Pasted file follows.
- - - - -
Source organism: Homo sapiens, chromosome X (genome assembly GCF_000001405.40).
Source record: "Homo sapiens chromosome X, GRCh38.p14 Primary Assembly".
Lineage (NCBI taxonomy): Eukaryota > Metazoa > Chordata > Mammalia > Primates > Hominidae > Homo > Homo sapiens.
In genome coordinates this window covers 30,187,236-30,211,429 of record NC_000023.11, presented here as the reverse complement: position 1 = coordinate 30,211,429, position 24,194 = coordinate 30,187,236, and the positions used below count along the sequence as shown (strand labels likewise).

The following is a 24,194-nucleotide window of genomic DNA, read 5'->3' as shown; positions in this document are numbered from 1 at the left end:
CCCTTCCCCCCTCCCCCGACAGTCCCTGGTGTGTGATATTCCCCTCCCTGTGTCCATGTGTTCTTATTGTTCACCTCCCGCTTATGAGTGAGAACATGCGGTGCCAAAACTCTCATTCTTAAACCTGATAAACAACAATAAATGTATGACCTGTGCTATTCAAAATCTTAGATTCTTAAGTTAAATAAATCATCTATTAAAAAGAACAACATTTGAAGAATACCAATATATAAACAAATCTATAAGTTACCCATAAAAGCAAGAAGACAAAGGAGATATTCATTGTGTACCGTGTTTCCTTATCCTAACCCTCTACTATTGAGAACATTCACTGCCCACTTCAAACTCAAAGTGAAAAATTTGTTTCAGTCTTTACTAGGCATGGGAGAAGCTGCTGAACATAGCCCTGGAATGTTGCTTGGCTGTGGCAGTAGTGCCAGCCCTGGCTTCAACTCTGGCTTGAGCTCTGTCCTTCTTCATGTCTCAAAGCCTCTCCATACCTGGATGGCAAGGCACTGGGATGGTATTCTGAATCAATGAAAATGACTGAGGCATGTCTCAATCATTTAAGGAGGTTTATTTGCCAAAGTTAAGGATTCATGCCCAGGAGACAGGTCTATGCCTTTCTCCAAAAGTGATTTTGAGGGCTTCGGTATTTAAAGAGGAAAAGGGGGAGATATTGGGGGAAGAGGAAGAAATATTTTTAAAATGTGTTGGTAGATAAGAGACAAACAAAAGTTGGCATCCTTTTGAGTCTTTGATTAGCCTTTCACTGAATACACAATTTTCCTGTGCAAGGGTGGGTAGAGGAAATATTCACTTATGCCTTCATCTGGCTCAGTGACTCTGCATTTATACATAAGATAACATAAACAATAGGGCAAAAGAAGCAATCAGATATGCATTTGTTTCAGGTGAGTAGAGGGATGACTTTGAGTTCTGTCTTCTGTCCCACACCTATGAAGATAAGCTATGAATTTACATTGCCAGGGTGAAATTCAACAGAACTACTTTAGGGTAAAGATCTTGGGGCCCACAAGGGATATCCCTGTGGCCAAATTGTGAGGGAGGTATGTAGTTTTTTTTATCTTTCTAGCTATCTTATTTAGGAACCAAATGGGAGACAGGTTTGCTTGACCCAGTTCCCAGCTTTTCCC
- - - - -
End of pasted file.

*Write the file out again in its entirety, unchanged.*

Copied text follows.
Source organism: Homo sapiens, chromosome X (genome assembly GCF_000001405.40).
Source record: "Homo sapiens chromosome X, GRCh38.p14 Primary Assembly".
Lineage (NCBI taxonomy): Eukaryota > Metazoa > Chordata > Mammalia > Primates > Hominidae > Homo > Homo sapiens.
In genome coordinates this window covers 30,187,236-30,211,429 of record NC_000023.11, presented here as the reverse complement: position 1 = coordinate 30,211,429, position 24,194 = coordinate 30,187,236, and the positions used below count along the sequence as shown (strand labels likewise).

The following is a 24,194-nucleotide window of genomic DNA, read 5'->3' as shown; positions in this document are numbered from 1 at the left end:
CCCTTCCCCCCTCCCCCGACAGTCCCTGGTGTGTGATATTCCCCTCCCTGTGTCCATGTGTTCTTATTGTTCACCTCCCGCTTATGAGTGAGAACATGCGGTGCCAAAACTCTCATTCTTAAACCTGATAAACAACAATAAATGTATGACCTGTGCTATTCAAAATCTTAGATTCTTAAGTTAAATAAATCATCTATTAAAAAGAACAACATTTGAAGAATACCAATATATAAACAAATCTATAAGTTACCCATAAAAGCAAGAAGACAAAGGAGATATTCATTGTGTACCGTGTTTCCTTATCCTAACCCTCTACTATTGAGAACATTCACTGCCCACTTCAAACTCAAAGTGAAAAATTTGTTTCAGTCTTTACTAGGCATGGGAGAAGCTGCTGAACATAGCCCTGGAATGTTGCTTGGCTGTGGCAGTAGTGCCAGCCCTGGCTTCAACTCTGGCTTGAGCTCTGTCCTTCTTCATGTCTCAAAGCCTCTCCATACCTGGATGGCAAGGCACTGGGATGGTATTCTGAATCAATGAAAATGACTGAGGCATGTCTCAATCATTTAAGGAGGTTTATTTGCCAAAGTTAAGGATTCATGCCCAGGAGACAGGTCTATGCCTTTCTCCAAAAGTGATTTTGAGGGCTTCGGTATTTAAAGAGGAAAAGGGGGAGATATTGGGGGAAGAGGAAGAAATATTTTTAAAATGTGTTGGTAGATAAGAGACAAACAAAAGTTGGCATCCTTTTGAGTCTTTGATTAGCCTTTCACTGAATACACAATTTTCCTGTGCAAGGGTGGGTAGAGGAAATATTCACTTATGCCTTCATCTGGCTCAGTGACTCTGCATTTATACATAAGATAACATAAACAATAGGGCAAAAGAAGCAATCAGATATGCATTTGTTTCAGGTGAGTAGAGGGATGACTTTGAGTTCTGTCTTCTGTCCCACACCTATGAAGATAAGCTATGAATTTACATTGCCAGGGTGAAATTCAACAGAACTACTTTAGGGTAAAGATCTTGGGGCCCACAAGGGATATCCCTGTGGCCAAATTGTGAGGGAGGTATGTAGTTTTTTTTATCTTTCTAGCTATCTTATTTAGGAACCAAATGGGAGACAGGTTTGCTTGACCCAGTTCCCAGCTTTTCCC